Their success came from being authentic and using the models’ reactions as a testament to the authenticity of their products. People are willing to trust testimonials over claims. Their video got over 435,000 views in less than two months and a lot of positive reactions.

The Realstagram Campaign 

Similar to Suave’s campaign, the realstagram campaign was a movement started by an influencer known as Kaitlyn Bristowe to highlight the failings of social media culture. She aimed to show millennials that most of the ‘beautiful’ pictures they saw on Instagram were airbrushed and that they were not real. And ‘being beautiful’ was all about being yourself. The campaign garnered attention when other influencers and celebrities began posting pictures of themselves without makeup on.

Taco Bell 

The fast-food giant recently ran a Snapchat campaign around the Cinco de Mayo holiday. They created a filter where a user could become a taco for a day by placing a taco filter on top of their face.

Weird? Yes. But with Snapchat being known for fleeting moments, this campaign worked wonders. It became Snapchat’s most viewed lens with over 224 million views on that day.

IHOP becoming IHOb 

IHOP (the International House of Pancakes) randomly decided to change its name to IHOb without providing any details. Being the curious creatures that we are, people immediately began speculating what the ‘b’ could be standing for. Bacon, bitcoin, bankruptcy, and breakfast were among terms in the list of possibilities. Just a day after changing their name, online mentions of IHOP increased by over 6%. IHOP kept up the stunt for a week while playfully responding to the queries. A week later, they revealed that the ‘b’ stood for burgers. By that time, #IHOP and #IHOB had garnered over 297 million expressions. It was, indeed, one of the most genius marketing schemes ever done on social media.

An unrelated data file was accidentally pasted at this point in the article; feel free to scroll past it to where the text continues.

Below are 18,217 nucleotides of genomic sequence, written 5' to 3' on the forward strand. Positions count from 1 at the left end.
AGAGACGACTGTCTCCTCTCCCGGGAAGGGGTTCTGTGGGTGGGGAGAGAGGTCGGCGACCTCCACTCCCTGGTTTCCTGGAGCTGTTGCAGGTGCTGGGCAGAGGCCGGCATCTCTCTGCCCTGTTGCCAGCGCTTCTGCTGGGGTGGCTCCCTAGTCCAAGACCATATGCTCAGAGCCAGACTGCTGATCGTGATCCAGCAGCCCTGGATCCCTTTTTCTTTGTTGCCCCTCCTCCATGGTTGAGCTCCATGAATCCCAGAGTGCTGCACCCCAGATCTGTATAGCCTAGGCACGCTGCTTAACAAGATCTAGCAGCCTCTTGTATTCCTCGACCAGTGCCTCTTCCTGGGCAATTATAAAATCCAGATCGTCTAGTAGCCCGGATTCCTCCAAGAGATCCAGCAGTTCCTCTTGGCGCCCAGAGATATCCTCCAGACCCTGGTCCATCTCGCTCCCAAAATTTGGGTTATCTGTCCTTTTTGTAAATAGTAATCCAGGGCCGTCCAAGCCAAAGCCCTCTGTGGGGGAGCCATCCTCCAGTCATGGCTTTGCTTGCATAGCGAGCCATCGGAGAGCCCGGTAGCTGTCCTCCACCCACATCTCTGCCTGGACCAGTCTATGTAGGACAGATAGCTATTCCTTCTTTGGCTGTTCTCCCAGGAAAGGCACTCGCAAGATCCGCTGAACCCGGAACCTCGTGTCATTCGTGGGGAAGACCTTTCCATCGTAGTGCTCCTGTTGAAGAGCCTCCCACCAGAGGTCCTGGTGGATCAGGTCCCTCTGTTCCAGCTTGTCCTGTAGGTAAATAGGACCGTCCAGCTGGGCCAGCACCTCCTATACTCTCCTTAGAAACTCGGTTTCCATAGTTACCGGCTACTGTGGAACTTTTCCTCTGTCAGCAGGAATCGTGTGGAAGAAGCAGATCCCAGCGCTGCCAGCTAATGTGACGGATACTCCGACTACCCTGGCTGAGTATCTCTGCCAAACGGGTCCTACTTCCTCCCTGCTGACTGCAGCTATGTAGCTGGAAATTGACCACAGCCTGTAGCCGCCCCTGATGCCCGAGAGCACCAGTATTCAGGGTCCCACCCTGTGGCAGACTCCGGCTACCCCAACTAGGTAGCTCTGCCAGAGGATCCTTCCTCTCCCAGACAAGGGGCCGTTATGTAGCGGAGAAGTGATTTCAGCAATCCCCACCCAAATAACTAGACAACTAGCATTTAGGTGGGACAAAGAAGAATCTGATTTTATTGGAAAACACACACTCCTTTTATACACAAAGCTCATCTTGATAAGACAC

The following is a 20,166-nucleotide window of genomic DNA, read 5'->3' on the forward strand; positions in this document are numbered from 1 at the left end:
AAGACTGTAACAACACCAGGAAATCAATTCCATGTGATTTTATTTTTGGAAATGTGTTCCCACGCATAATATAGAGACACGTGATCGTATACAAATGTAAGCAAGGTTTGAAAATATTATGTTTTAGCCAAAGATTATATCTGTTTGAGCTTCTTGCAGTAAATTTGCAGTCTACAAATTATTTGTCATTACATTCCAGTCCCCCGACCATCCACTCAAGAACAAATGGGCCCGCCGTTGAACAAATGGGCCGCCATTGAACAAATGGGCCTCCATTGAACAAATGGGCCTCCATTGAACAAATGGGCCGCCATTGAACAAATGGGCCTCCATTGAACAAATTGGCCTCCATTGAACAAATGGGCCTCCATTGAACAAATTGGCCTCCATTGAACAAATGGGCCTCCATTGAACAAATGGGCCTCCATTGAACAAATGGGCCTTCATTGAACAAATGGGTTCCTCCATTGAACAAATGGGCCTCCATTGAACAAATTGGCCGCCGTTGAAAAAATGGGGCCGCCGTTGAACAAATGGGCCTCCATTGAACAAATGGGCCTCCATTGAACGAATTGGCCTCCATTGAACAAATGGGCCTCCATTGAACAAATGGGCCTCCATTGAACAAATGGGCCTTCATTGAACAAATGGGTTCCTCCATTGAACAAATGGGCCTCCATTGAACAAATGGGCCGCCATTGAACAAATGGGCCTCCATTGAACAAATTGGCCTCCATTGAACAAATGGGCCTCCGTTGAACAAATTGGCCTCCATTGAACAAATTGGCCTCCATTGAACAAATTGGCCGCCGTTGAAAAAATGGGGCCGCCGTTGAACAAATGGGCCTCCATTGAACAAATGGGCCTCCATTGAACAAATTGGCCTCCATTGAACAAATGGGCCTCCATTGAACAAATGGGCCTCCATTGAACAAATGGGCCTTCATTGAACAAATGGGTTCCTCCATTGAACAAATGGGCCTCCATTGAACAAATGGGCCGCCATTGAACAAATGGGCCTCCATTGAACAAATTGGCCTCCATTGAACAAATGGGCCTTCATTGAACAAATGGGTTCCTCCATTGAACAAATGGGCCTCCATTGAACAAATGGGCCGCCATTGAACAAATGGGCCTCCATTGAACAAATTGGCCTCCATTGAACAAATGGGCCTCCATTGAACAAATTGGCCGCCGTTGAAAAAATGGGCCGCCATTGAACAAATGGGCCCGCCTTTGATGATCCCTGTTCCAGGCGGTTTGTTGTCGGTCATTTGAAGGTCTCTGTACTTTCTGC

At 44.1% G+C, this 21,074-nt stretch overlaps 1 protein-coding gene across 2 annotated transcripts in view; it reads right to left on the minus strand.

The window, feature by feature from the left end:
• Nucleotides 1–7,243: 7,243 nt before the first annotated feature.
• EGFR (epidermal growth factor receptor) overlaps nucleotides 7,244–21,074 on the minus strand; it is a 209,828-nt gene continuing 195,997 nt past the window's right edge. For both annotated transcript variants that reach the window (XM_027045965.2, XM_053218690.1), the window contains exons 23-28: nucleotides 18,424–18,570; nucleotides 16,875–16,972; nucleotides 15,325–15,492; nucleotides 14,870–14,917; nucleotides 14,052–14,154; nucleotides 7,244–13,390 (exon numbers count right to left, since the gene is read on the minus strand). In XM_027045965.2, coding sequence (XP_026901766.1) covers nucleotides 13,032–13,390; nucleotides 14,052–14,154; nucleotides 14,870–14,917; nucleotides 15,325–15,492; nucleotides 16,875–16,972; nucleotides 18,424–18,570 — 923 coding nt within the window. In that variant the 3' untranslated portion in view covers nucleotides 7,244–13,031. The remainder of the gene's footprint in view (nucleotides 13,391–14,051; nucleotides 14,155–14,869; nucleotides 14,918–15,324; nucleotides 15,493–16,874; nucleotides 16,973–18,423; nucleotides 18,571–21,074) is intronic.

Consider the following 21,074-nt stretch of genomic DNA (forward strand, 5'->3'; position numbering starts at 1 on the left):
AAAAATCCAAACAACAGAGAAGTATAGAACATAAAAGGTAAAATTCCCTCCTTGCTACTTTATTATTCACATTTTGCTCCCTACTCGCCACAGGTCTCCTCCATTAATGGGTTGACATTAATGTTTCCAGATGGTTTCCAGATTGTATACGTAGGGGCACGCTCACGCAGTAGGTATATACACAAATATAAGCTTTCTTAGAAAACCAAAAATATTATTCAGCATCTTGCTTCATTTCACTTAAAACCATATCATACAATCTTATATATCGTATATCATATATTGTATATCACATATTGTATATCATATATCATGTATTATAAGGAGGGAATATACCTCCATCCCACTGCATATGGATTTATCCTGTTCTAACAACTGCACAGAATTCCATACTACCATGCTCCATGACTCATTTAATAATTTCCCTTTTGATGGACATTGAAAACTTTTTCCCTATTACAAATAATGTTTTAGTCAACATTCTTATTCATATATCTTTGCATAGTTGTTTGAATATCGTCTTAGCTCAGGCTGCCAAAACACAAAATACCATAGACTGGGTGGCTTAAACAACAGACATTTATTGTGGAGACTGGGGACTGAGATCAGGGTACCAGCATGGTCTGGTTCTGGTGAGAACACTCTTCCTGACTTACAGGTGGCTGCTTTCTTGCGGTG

Wendy’s Trolling McDonalds 

Despite Wendy’s being a lot smaller than McDonald’s – Wendy’s has 6,500 stores compared to McD’s 37,000 – they have been whooping them on social media. Wendy’s are trolling McDonald’s whenever they get the chance.

For instance, on Black Friday, McDonald’s put up a Tweet saying: “Black Friday ****Need copy and link****.” Wendy’s retweeted saying, “When the tweets are as broken as the ice cream machine.”
That’s just an example of what Wendy’s does to McDonald’s on a regular basis. The funny posts get millions of impressions and only serve to humanize the brands.

McDonalds Bling Mac

You already know of the Big Mac. But did you hear of the ‘Bling Mac’?

Big Mac lovers stood a chance to win an 18-karat ‘real’ jewelry piece designed to look like a hamburger. To win the Bling Mac, all you had to do was tweet on Valentine’s Day declaring your love for McDonald’s using the hashtag #BlingMacContest.

Outrageous? Yes. But it was attention-grabbing, and that is all you could ask for.

Social media platforms are powerful vehicles for driving brand awareness. When you put some creativity into it, you can come up with an ingenious idea that might set the internet ablaze.